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Mathematical Education / Enseignement des mathématiques
Org: Malgorzata Dubiel (Simon Fraser)

BRENT DAVIS, University of Alberta, Edmonton, Alberta  T6G 2E1
A study of mathematics pedagogy

Elaine Simmt and I are engaged in a 4-year study of the sorts of mathematical competencies that are necessary for effective teaching where "mathematical competencies" are understood to include both awarenesses of how subject matter knowledge is developed (on individual and collective levels) and competence with already-generated subject matter knowledge. In this session, I would like to report on some of the emphases in this research, our rationales for these emphases, some preliminary interpretations, and their possible implications for undergraduate mathematics courses for teachers.

School Mathematics Curriculum: Is there any hope left for "Less is More"?

Chaired by:

Malgorzata Dubiel, Department of Mathematics, Simon Fraser University, and

Peter Liljedahl, Faculty of Education, Simon Fraser University


Brent Davis, Faculty of Education, University of Alberta,

Tom O'Shea, Faculty of Education, Simon Fraser University,

Peter Taylor, Department of Mathematics, Queens University,

Walter Whiteley, Department of Mathematics, York University


At the 2003 CMS Forum on School Mathematics, held last May in Montreal, one of the key issues discussed was the problem of overloaded school curriculum, the result of pressures felt across Canada to include more and more topics, and cover them in less time. The rationale often given for maintaining current programs of study is: "The kids will need this if they're going to be successful at university math". But students' learning does not increase proportionally to the increase in concepts covered, and so, the end product of such curriculum is frequently a student with a toolbox full of disconnected knowledge, but not necessarily well prepared for university courses.

In preparation for the second CMS Forum, which will be held in 2005 in Toronto, the discussions on curriculum were continued by one of the Working Groups at the 2003 CMESG meeting at Acadia University. One of the outcomes of this work was the Position Statement on School Mathematics Curriculum . This Statement will be a starting point of this panel discussion.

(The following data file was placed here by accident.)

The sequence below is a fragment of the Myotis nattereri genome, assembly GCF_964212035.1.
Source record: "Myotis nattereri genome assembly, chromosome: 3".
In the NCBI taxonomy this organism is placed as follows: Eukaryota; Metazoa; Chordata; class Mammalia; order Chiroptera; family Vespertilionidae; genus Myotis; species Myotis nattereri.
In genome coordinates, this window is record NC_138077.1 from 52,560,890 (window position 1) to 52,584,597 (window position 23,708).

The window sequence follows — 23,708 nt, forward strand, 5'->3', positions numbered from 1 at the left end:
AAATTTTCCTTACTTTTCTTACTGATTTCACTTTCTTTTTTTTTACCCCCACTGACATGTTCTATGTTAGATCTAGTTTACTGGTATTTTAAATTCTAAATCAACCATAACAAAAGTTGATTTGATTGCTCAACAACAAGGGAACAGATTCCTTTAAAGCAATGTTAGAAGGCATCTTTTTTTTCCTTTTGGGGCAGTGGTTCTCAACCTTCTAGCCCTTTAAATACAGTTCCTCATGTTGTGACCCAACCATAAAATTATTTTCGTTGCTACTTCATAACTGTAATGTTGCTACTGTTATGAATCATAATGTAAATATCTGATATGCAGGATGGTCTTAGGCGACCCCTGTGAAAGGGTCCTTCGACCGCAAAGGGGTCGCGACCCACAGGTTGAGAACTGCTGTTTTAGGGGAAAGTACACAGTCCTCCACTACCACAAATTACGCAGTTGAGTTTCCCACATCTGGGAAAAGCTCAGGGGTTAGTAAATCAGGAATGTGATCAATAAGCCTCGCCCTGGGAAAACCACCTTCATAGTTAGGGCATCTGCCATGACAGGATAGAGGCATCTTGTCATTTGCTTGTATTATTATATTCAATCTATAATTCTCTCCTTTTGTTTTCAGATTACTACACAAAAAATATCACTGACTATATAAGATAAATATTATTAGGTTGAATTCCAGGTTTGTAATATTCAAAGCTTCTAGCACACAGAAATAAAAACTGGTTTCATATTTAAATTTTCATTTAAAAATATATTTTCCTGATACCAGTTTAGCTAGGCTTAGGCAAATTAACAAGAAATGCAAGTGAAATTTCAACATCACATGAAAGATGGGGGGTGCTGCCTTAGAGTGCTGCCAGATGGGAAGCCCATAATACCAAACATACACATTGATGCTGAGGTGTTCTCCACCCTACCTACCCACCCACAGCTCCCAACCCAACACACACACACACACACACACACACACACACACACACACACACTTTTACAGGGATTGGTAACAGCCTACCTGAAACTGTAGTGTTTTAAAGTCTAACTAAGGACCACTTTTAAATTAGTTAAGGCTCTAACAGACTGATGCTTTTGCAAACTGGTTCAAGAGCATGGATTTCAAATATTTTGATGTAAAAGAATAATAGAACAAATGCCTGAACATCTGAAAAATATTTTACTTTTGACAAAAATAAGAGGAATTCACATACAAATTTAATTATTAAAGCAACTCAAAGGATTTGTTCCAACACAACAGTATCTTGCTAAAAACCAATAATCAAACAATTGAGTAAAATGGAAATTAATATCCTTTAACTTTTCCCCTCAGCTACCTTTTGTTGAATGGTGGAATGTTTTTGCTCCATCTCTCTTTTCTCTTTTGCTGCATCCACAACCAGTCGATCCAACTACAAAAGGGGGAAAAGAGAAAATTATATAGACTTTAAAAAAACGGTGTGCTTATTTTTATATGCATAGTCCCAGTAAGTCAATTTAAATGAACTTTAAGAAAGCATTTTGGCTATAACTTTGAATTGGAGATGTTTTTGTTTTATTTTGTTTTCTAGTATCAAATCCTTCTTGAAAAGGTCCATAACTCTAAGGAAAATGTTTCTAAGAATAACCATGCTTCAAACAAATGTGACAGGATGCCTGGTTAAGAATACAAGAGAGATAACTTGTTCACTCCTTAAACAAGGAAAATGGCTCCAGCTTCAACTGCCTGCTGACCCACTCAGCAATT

The title of the panel was inspired by a session held ten years ago, at the joint AMS-CMS-MAA meeting in Vancouver, which was titled "Less is More". The mathematicians present there expressed an idea that, if we exercise some restraint and provide more freedom, teachers can be more creative and students are much more likely to come away with the skills we want them to have. Everyone at the session agreed. But, in the past ten years matters grew even worse. So, is there any realistic hope for a less-is-more curriculum? A new geometrical formulation of the hydrodynamics equations is given for point-vortices on surfaces with costant curvature. More specifically, we consider regular polygonal configurations and the transition in their stability properties when passing from spherical to hyperbolic geometry. The problem has been formulated in a unifying geometrical setting. (work in collaboration with Tadashi Tokieda)

PETER LILJEDAHL, Simon Fraser University, Burnaby, British Columbia  V5A 1S6
What can mathematicians tell us about learning mathematics?

In 1943 Jacques Hadamard gave a series of lectures on mathematical invention at the Ecole Libre des Hautes Etudes in New York City. These talks were subsequently published as The Psychology of Mathematical Invention in the Mathematical Field (Princeton University Press). Hadamard's seminal work outlines the beliefs of contemporary mathematicians as to the mechanism by which they come to create new mathematics. In 2002 I resurrected this classic questionnaire and used it to survey 25 of the most prestigious mathematicians in the world. In this presentations I share some of the results of this survey as they pertain to, among other things, the learning of mathematics.

CHRISTINE STEWART, Douglas College, New Westminster, British Columbia  V3L 5B2
Any valid method will be accepted...but should it be?

In mathematics, as in many fields, there are often several ways to solve a problem. Does it matter which method a student is taught? What happens when the student meets a different method at a later stage? Is the only goal to get the right answer?


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